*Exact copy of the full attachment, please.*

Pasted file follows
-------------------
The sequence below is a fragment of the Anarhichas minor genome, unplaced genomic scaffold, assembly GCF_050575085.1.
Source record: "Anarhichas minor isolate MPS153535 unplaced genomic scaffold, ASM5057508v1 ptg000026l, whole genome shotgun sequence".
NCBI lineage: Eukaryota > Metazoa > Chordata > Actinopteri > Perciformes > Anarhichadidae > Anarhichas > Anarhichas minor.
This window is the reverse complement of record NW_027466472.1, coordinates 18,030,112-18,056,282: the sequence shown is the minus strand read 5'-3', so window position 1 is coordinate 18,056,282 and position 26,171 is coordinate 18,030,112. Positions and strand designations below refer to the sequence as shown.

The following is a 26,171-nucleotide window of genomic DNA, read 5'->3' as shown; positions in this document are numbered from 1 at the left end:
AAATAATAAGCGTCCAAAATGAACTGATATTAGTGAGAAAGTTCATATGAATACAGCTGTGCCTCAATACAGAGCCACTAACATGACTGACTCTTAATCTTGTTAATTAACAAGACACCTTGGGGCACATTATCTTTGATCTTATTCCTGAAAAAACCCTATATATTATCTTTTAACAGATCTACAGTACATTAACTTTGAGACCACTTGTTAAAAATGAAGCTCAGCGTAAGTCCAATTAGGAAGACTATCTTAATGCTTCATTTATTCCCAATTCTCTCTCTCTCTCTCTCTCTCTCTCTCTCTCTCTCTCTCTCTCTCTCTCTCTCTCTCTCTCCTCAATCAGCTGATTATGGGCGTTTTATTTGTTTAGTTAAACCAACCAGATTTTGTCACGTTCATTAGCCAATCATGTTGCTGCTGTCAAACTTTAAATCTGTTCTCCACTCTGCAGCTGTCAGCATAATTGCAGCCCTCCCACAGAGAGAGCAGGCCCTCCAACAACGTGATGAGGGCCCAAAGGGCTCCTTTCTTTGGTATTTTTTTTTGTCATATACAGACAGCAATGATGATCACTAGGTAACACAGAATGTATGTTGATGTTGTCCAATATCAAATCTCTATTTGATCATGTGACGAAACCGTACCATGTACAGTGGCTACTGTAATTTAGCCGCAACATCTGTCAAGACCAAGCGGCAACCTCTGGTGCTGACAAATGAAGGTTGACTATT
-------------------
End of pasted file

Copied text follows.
The sequence below is a fragment of the Anarhichas minor genome, unplaced genomic scaffold, assembly GCF_050575085.1.
Source record: "Anarhichas minor isolate MPS153535 unplaced genomic scaffold, ASM5057508v1 ptg000026l, whole genome shotgun sequence".
NCBI lineage: Eukaryota > Metazoa > Chordata > Actinopteri > Perciformes > Anarhichadidae > Anarhichas > Anarhichas minor.
This window is the reverse complement of record NW_027466472.1, coordinates 18,030,112-18,056,282: the sequence shown is the minus strand read 5'-3', so window position 1 is coordinate 18,056,282 and position 26,171 is coordinate 18,030,112. Positions and strand designations below refer to the sequence as shown.

The following is a 26,171-nucleotide window of genomic DNA, read 5'->3' as shown; positions in this document are numbered from 1 at the left end:
AAATAATAAGCGTCCAAAATGAACTGATATTAGTGAGAAAGTTCATATGAATACAGCTGTGCCTCAATACAGAGCCACTAACATGACTGACTCTTAATCTTGTTAATTAACAAGACACCTTGGGGCACATTATCTTTGATCTTATTCCTGAAAAAACCCTATATATTATCTTTTAACAGATCTACAGTACATTAACTTTGAGACCACTTGTTAAAAATGAAGCTCAGCGTAAGTCCAATTAGGAAGACTATCTTAATGCTTCATTTATTCCCAATTCTCTCTCTCTCTCTCTCTCTCTCTCTCTCTCTCTCTCTCTCTCTCTCTCTCTCTCTCTCTCCTCAATCAGCTGATTATGGGCGTTTTATTTGTTTAGTTAAACCAACCAGATTTTGTCACGTTCATTAGCCAATCATGTTGCTGCTGTCAAACTTTAAATCTGTTCTCCACTCTGCAGCTGTCAGCATAATTGCAGCCCTCCCACAGAGAGAGCAGGCCCTCCAACAACGTGATGAGGGCCCAAAGGGCTCCTTTCTTTGGTATTTTTTTTTGTCATATACAGACAGCAATGATGATCACTAGGTAACACAGAATGTATGTTGATGTTGTCCAATATCAAATCTCTATTTGATCATGTGACGAAACCGTACCATGTACAGTGGCTACTGTAATTTAGCCGCAACATCTGTCAAGACCAAGCGGCAACCTCTGGTGCTGACAAATGAAGGTTGACTATT